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Camels Can’t Buy Me Love

The Nahor Approach to Wealth and Women

Liel Leibovitz
November 21, 2008

One of the more charming aspects of the recent financial meltdown is the strong correlation, now clearly exposed, between the Dow and divorce.

Having barely had a chance to explore the reasons for and consequences of the catastrophe, our earnest journalists turned their attention away from the bland boardrooms of Wall Street and towards the living rooms and bedrooms of the Upper East Side, where, they dutifully reported, all was not well.

“Divorce Takes the Economy Into Account,” read one headline in The New York Times, suggesting that a fair share of the city’s nuptials were following the stock market into hell because, like the market itself, they were never based on much more than a simple calculation of profit and loss. Divorce lawyers regaled reporters with tale after tale of loveless marriages held together by sterling stock portfolios, of yearned-for separations awaiting signs from Ben Bernanke, of couples plotting the dissolutions of their marriages while keeping one eye forever trained on CNBC. Not to be outdone, Time Magazine summed it all up nicely, making sure it rhymed: “Recession and divorce… go together like carriage and horse.”

To us hopeless romantics, the thought that true love may be diluted by dollars and cents is unbearable. But the Bible, as it so often does, saw it all coming, and this week it delivers a much-needed bit of relationship advice: money matters.

Suze Orman couldn’t have said it better herself. Had the perky priestess of personal finance been around back in the day, she and Abraham would have likely had a lovely chat; like Suze, Abe knew that every solid relationship should be based first and foremost on a sturdy balance sheet and only then on fickle emotions.

It is not coincidence, perhaps, that, this week, the Bible presents us with its first-ever account of a real estate transaction”Abraham purchasing the field in Machpelah as a final resting place for Sarah and himself”followed closely by the first-ever account of a shidduch, importing Rebecca as Isaac’s bride. Abraham has his priorities straight: first land, then love.

When he sends Eliezer, his most trusted servant, to look for a bride in the happening town of Nahor, he makes sure the man has camels, silver and gold and garments, delicacies for her brother and gifts for her mom. And Eliezer himself is a savvy pitchman: of all of his master’s many virtues (the father of much of humanity? God’s BFF?), he describes Abraham to the potential bride’s family much like a CEO might present a company to its annual shareholders’ meeting: “And the Lord blessed my master exceedingly,” boasts Eliezer, “and he became great, and He gave him sheep and cattle, silver and gold, man servants and maid servants, camels and donkeys.” With a shtick like that, what Nahorian mother wouldn’t kvell?!?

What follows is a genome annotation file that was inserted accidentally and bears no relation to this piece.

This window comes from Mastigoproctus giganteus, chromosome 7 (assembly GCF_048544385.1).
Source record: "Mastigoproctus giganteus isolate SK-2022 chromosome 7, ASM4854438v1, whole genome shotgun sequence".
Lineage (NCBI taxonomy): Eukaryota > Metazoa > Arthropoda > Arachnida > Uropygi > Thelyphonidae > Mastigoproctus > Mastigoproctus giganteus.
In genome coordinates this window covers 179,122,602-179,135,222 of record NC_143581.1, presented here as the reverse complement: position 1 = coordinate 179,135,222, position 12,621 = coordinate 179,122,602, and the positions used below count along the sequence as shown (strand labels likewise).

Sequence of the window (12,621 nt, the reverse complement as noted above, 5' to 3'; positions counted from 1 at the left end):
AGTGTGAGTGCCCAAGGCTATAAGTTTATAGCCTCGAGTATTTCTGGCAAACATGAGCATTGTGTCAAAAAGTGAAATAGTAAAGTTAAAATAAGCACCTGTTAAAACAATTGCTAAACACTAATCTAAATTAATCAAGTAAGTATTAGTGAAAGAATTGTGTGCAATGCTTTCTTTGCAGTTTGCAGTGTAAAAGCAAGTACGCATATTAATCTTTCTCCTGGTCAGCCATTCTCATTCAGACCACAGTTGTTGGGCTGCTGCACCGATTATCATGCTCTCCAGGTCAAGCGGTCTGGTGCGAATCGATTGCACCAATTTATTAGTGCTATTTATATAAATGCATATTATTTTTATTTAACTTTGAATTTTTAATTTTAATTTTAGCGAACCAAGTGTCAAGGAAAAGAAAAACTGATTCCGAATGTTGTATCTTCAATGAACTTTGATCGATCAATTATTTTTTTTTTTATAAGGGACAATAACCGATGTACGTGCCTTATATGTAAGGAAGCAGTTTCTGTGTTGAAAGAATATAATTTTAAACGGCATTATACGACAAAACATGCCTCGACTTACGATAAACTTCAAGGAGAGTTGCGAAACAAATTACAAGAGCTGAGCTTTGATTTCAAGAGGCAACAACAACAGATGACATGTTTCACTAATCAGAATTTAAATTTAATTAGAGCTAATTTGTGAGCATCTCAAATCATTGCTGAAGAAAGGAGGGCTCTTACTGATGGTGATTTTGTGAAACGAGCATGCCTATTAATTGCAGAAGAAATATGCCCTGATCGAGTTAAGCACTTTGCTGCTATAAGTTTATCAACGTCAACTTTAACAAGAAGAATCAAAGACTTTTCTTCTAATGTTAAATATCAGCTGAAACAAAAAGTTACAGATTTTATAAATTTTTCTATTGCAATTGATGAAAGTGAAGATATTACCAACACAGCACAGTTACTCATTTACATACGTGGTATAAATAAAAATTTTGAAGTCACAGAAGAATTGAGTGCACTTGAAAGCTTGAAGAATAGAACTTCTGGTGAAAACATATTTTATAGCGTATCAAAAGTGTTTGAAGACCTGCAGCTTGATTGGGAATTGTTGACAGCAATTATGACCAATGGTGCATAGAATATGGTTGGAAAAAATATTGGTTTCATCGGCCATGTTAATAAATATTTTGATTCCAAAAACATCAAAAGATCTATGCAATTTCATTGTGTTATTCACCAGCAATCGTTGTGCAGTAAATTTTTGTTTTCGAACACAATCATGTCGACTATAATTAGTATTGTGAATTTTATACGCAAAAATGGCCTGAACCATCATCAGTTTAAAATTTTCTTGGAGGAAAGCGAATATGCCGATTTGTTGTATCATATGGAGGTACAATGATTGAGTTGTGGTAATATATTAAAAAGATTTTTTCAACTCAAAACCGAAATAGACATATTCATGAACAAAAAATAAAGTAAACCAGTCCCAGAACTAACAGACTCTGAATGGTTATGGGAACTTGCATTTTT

For that matter, Abraham’s insistence on a Nahorian maiden is another brilliant stroke of level-headedness: there are, of course, many lovely ladies in Canaan, but the Old Man knew just how much trouble these cross-cultural marriages can be. The last thing he wanted was foreigners for in-laws, a bit ironic considering the fact that he himself was the first foreigner in history, the first man on record to leave his homeland and settle in a strange land. When it comes to his son, however, Abraham wants the bride to be a daughter of his native Nahor, Becky from the block.

By the time the lovely lady rides into town, and catches Isaac’s eye with her great beauty, business has been taken care of. Money was exchanged, a financial future secured, cultural compatibility guaranteed. No wonder, then, that it takes the book a mere few lines to report that Isaac married Rebecca and loved her. It’s that simple. Unlike those poor saps in Lehman Brothers and their spouses, the two kids in Canaan had little to worry about.

Herein the column ends, not with bang but with a whimper. As much as Abraham’s wisdom appeals, and as much as our patriarch could teach us about entering into relationships not with the deafening roar of romance but with the measured tones of any reasonable transaction, I cannot, in good faith, agree. The mind applauds Abe’s practicality, and yet the heart decries the coolness of it all.

Devoid of inspiration, then, I searched elsewhere for thoughts about love and marriage. And found ‘em in the most obvious of sources: Britney. The recent divorcee, who appears naked in her new music video, managed this bit of romantic rumination in a recent interview with MTV.

“I think I married for all the wrong reasons,” said Ms. Spears. “Instead of following my heart and, like, doing something that made me really happy…I just did it because…for just, like, the idea of everything.”

Forget about camels or 401(k)s, bracelets or municipal bonds. When it comes to love, I’m with the old Britney: it’s all about the idea of everything.

Liel Leibovitz is the author, most recently, of Lili Marlene: The Soliders’ Song of World War II. To put it mildly, he lacks the temperament for the rabbinate.

Liel Leibovitz is a senior writer for Tablet Magazine and a host of the Unorthodox podcast.

Liel Leibovitz is editor-at-large for Tablet Magazine and a host of its weekly culture podcast Unorthodox and daily Talmud podcast Take One. He is the editor of Zionism: The Tablet Guide.